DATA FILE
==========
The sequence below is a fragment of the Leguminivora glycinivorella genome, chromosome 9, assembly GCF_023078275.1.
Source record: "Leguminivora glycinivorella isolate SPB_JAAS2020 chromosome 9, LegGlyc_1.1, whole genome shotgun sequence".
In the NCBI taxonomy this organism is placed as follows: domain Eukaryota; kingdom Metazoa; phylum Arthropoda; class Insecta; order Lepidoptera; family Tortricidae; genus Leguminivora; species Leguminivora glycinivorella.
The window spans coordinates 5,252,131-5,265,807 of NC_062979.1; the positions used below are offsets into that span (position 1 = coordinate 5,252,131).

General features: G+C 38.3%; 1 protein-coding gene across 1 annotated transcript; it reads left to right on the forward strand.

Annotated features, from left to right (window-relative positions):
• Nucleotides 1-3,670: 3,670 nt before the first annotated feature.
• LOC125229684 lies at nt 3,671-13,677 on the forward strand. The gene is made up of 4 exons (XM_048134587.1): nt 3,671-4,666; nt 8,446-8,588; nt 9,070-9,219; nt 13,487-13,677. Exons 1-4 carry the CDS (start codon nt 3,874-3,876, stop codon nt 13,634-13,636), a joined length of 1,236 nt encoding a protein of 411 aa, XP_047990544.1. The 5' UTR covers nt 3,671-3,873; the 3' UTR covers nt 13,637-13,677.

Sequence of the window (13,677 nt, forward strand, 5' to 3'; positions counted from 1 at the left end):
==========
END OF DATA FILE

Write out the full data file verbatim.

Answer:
The sequence below is a fragment of the Leguminivora glycinivorella genome, chromosome 9, assembly GCF_023078275.1.
Source record: "Leguminivora glycinivorella isolate SPB_JAAS2020 chromosome 9, LegGlyc_1.1, whole genome shotgun sequence".
In the NCBI taxonomy this organism is placed as follows: domain Eukaryota; kingdom Metazoa; phylum Arthropoda; class Insecta; order Lepidoptera; family Tortricidae; genus Leguminivora; species Leguminivora glycinivorella.
The window spans coordinates 5,252,131-5,265,807 of NC_062979.1; the positions used below are offsets into that span (position 1 = coordinate 5,252,131).

General features: G+C 38.3%; 1 protein-coding gene across 1 annotated transcript; it reads left to right on the forward strand.

Annotated features, from left to right (window-relative positions):
• Nucleotides 1-3,670: 3,670 nt before the first annotated feature.
• LOC125229684 lies at nt 3,671-13,677 on the forward strand. The gene is made up of 4 exons (XM_048134587.1): nt 3,671-4,666; nt 8,446-8,588; nt 9,070-9,219; nt 13,487-13,677. Exons 1-4 carry the CDS (start codon nt 3,874-3,876, stop codon nt 13,634-13,636), a joined length of 1,236 nt encoding a protein of 411 aa, XP_047990544.1. The 5' UTR covers nt 3,671-3,873; the 3' UTR covers nt 13,637-13,677.

Sequence of the window (13,677 nt, forward strand, 5' to 3'; positions counted from 1 at the left end):